Wolf contends that the pension problems are partly the result of the state contributing less than its fair share of the costs for nearly a decade and that a 2010 law reducing pension promises to future employees and refinancing existing obligations needs more time to work.

Act 120 was a 2010 law that reduced pension benefits for some employees but kept intact the current defined benefit system. Wolf has been adamant that the law needs time to work.

Corbett wants to shift new workers into a 401(k)-type plan.


Photo Credit: “TomWolfYuengling” by Tom Wolf. Licensed under Creative Commons Attribution 2.0 via Wikimedia Commons

Pennsylvania Pension Reform Not Likely As Election Draws Closer

Governor Tom Corbett

The election for Pennsylvania governor draws closer, but pension reform seems farther away than ever.

Gov. Tom Corbett has made pension reform his campaign cry. But he remains down in the polls as the urgency to pass pension reform dwindles around him—both from inside and outside the capitol. ABC 27 reports:

A typical late-August day and all is quiet at the Capitol.

But this silence is not golden for a governor who has criss-crossed the state begging/cajoling/shaming/pleading with lawmakers to give him pension reform.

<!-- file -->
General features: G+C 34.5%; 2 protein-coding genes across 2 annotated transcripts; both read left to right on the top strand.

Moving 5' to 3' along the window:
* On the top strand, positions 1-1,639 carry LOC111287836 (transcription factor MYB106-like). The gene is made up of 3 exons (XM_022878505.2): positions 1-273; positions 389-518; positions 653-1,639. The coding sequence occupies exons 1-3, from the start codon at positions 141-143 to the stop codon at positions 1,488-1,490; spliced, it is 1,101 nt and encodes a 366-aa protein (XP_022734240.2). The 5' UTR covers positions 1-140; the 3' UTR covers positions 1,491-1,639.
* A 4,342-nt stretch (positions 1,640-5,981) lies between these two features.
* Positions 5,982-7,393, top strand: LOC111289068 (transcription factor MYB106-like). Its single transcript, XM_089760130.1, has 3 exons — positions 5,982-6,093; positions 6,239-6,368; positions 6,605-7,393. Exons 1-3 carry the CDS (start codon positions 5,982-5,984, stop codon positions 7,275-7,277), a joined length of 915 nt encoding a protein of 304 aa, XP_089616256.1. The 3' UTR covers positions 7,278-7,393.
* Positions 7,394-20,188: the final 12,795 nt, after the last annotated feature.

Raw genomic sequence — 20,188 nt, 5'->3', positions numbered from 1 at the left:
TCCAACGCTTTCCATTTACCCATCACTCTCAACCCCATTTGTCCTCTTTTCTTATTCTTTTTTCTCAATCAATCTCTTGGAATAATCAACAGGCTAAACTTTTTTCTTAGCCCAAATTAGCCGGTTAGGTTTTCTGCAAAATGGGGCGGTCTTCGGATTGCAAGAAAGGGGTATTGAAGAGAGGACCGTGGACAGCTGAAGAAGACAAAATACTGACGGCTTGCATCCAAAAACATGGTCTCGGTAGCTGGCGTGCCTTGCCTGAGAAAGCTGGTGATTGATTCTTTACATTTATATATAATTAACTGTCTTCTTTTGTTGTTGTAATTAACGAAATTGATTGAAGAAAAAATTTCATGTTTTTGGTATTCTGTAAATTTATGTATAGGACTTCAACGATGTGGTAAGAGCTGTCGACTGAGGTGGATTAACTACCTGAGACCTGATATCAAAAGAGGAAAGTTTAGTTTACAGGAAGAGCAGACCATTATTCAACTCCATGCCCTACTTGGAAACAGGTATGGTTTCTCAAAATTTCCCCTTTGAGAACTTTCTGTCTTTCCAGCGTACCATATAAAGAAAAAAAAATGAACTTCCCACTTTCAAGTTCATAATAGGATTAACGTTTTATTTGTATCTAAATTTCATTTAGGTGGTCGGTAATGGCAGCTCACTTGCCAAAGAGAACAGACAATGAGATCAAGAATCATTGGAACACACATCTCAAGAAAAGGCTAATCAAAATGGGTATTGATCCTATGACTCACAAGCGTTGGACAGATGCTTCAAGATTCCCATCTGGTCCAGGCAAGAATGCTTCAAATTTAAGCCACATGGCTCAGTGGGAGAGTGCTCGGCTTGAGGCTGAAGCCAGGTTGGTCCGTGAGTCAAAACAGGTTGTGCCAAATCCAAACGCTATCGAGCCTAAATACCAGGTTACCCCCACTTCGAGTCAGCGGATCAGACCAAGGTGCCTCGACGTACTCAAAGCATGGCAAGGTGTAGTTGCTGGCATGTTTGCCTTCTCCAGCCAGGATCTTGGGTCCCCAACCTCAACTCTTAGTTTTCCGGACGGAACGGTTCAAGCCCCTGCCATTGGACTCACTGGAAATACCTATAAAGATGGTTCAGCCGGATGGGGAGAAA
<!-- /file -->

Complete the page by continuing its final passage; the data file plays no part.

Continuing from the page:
“We have a bill out there right now that I want the legislature to come back and finish,” Governor Tom Corbett said a week after the legislative exodus in early July.

The governor has poster boards calling pensions a $50 billion problem that will burden future generations of Pennsylvanians.

There is disagreement among lawmakers on how to fix pensions and disagreement as to whether there’s even a problem.

“The word crisis is being used for ideological reasons, not any mathematical reasons,” insists Senator Rob Teplitz (D-Dauphin).

Teplitz, and most Democrats, believe the problem was created by the state failing, for years, to pay what it owed toward pensions and now it’s time to pay the consequences and pay up.

“It does feel more painful,” Teplitz said. “But just like any family that delays making its credit card payment, sooner or later you gotta make that payment.”

There’s no urgency among lawmakers because there’s not urgency among voters, said one pollster. Education funding is on the mind of the electorate, not pension reform. From the Philadelphia Daily News:

[Pollster Terry] Madonna said that for voters the pension-funding increase is “not something they relate to,” while Pennsylvania school districts raise local property taxes, lay off staff and curtail programs.

Other high-level observers agree that voters aren’t as engaged on pension issues. From ABC 27:

“It’s something that the public still hasn’t been able to get its arms around,” said Lowman Henry, a conservative commentator with the Lincoln Institute. “As a result, you’re not seeing that type of collective pressure on lawmakers that is going to push them to make what are very difficult decisions in an election year.”

The latest poll shows Corbett trailing his Democratic challenger, Tom Wolf, by 25 points. Wolf currently holds 49 percent of the vote, while Corbett holds 24 percent. Twenty-five percent of voters remain undecided.